When a designer has had a career as illustrious as that of Tom Ford, whose work spans over three decades and several fashion houses, a small handful of their collections usually stand out from the rest in terms of memorability. Whether that's on account of a particular show's clear influence on industry trends, its symbolism of a pop cultural moment in time or its role in completely changing the creative direction of a brand, these milestones are the ones that go down in fashion history — and that eventually become synonymous with the designer responsible for them.
One prime example is Marc Jacobs's "Grunge" collection for Perry Ellis that debuted for Spring 1993 — and that ultimately got him fired. While it was critically panned, it helped take the grunge look that largely defined the aesthetic of the 90s mainstream; in 2018, Jacobs rereleased the range in its original form, not only playing to the industry's current obsession with nostalgia, but also introducing the iconic collection to a new generation of young fashion fans and consumers who missed the glory of it the first time around.
Another (and arguably more significant) case is Ford's stint as creative director at Gucci, which spanned the decade between 1994 and 2004.
His first shows for the house were provocative, androgynous and sharp; he hired Carine Roitfeld to style titillating campaigns that, in advertising speak, were solid proof that sex sells. No matter how much Ford has accomplished in the years since, he's most frequently associated with his work revamping Gucci — particularly the sultry, unbuttoned blouses, slinky silk evening gowns, luxe fur or leather coats and tailored suiting that became his signatures. Fast forward twenty-something years and it appears as if Ford was feeling a bit nostalgic himself for Fall 2019, as his latest collection for his eponymous label bears more than just a little resemblance to those of his '90s Gucci heyday.
In front of an audience that included the likes of Courtney Love, Danai Gurira, Karlie Kloss, Victor Cruz, Odell Beckham Jr., Billy Porter and Joe Alwyn (sadly sans Taylor Swift), Ford's Fall 2019 offering made its debut on Wednesday night, and we couldn't help but be overcome with a sense of déjà vu. Unlike Fall 2018, when Ford played to youthful trends like streetwear (blinged-out sweatshirts, leggings, puffer jackets, etc.), he kept things loose, luxe and sensual this time around, with silhouettes, textures and rich colors that have proven their staying power.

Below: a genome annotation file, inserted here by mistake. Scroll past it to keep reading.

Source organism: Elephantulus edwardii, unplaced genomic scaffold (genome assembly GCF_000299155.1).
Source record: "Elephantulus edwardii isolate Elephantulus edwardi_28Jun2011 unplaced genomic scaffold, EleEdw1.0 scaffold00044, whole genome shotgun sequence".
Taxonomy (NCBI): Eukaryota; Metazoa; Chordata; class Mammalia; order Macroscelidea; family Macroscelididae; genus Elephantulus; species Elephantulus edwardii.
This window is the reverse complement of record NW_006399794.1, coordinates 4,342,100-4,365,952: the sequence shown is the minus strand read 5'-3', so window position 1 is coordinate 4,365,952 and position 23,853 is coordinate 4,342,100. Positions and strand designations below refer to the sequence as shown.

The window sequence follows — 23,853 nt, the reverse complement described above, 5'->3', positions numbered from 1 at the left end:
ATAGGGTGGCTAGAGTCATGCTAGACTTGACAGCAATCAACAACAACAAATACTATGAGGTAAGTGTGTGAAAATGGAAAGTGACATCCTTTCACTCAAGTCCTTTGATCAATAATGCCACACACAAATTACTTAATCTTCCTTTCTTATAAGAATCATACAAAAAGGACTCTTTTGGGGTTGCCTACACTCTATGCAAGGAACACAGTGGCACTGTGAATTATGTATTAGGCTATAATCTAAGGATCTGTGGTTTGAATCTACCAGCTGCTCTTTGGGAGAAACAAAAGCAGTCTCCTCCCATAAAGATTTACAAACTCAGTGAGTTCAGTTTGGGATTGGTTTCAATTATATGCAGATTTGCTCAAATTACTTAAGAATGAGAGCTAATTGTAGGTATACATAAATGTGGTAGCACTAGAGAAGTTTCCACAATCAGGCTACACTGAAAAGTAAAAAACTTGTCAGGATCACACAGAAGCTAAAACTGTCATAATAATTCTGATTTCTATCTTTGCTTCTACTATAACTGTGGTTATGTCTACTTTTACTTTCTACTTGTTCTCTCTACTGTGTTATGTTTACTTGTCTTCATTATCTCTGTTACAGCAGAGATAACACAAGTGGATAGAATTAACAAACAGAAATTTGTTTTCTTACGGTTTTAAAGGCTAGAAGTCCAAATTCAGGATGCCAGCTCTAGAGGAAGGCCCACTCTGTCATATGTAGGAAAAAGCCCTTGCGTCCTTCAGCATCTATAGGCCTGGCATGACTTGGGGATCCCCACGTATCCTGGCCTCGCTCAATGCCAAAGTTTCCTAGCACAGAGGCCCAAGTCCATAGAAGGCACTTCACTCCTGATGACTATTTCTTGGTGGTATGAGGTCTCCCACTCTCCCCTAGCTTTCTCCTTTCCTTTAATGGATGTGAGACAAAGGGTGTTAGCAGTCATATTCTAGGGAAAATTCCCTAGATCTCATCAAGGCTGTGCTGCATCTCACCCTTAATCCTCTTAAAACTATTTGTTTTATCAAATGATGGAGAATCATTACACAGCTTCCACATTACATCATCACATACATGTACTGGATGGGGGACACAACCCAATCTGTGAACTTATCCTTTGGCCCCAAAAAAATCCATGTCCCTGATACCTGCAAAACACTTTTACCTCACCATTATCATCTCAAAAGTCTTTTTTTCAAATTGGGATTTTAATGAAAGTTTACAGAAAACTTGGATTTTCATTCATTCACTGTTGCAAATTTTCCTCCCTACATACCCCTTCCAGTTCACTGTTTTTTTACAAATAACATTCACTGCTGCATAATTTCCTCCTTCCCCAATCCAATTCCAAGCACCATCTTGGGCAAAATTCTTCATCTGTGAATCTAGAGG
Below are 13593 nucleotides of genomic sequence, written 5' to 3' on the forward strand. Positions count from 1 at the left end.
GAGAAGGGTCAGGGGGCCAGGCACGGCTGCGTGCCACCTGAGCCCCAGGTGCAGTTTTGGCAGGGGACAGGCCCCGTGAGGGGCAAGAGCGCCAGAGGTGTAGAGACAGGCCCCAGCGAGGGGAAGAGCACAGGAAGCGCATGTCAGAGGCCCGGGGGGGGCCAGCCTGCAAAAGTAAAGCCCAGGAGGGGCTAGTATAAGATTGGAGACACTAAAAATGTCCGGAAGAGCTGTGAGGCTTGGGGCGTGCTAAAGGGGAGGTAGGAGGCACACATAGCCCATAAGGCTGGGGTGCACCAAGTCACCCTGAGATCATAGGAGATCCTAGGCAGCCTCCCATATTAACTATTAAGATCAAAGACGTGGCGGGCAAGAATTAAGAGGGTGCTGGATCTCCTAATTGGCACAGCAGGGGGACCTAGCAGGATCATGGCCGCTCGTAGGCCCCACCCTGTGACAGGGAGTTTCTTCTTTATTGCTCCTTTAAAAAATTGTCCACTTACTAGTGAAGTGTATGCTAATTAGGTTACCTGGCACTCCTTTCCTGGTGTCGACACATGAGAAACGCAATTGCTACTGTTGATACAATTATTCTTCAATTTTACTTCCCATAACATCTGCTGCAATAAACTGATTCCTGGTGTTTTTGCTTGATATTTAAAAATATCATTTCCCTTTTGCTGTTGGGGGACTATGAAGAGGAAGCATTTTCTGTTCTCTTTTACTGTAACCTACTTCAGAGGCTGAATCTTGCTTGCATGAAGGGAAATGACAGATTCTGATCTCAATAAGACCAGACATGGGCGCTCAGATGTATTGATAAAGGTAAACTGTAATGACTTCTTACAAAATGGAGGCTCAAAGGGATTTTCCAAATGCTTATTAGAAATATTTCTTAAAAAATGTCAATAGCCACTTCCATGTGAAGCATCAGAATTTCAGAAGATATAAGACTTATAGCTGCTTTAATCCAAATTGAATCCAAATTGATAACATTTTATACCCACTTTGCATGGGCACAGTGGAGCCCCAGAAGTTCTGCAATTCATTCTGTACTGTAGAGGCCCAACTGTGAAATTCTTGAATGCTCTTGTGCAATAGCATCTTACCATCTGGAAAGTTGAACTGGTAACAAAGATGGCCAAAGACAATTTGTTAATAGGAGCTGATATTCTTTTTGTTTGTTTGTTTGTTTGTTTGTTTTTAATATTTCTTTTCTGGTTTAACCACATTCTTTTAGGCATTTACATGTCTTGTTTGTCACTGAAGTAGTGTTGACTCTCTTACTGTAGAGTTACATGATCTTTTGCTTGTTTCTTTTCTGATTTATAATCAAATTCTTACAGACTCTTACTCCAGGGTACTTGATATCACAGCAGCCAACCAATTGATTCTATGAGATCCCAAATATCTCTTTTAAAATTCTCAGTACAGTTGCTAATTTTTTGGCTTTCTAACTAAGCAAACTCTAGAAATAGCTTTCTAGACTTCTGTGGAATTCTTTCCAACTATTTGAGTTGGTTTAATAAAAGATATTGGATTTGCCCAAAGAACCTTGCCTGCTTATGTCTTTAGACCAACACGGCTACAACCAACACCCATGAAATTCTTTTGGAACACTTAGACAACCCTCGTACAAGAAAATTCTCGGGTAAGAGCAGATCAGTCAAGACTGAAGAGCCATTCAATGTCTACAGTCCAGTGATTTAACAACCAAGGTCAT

With a palette that ranged from pastels to jewel tones to stark black and white, the collection was filled with forever pieces that, when it comes to cost per wear, would be a dream investment for any wardrobe. There were lots of the aforementioned silk blouses worn wide open; roomy, satin pleated trousers; blazers and tuxedo jacket in a variety of materials (including a burgundy velvet option modeled by Gigi Hadid that distinctly recalls a look from Ford's Fall 1996 collection for Gucci); sumptuous fur coats, bomber jackets and brimmed hats; and simple, elegant evening gowns that featured caped backs, cut-outs and heavy chain hardware. (The latter were a nod to the silhouettes Ford showed for Gucci in the mid-'90s, too.)
Of course, as much as customers are craving nostalgia, they're equally hungry for the next big thing — or, at least, the currently big thing. This would explain Ford's introduction of low-key black hoodies styled with blazers, pencil skirts, furs and a satin trench coat. Chain-strap handbags were worn across the chest in the same way that hypebeasts carry their ubiquitous "clout packs," though no matter how high the resale price of a Supreme bag may skyrocket, it surely isn't in the same stratosphere as the cost of a leather good by Ford. In all, the collection was a refreshing return to form for the designer, and one that has plenty of commercial appeal — for both consumers who remember the '90s-era Ford fondly and those who weren't yet around to experience it.
See every look from the Tom Ford Fall 2019 collection in the gallery below.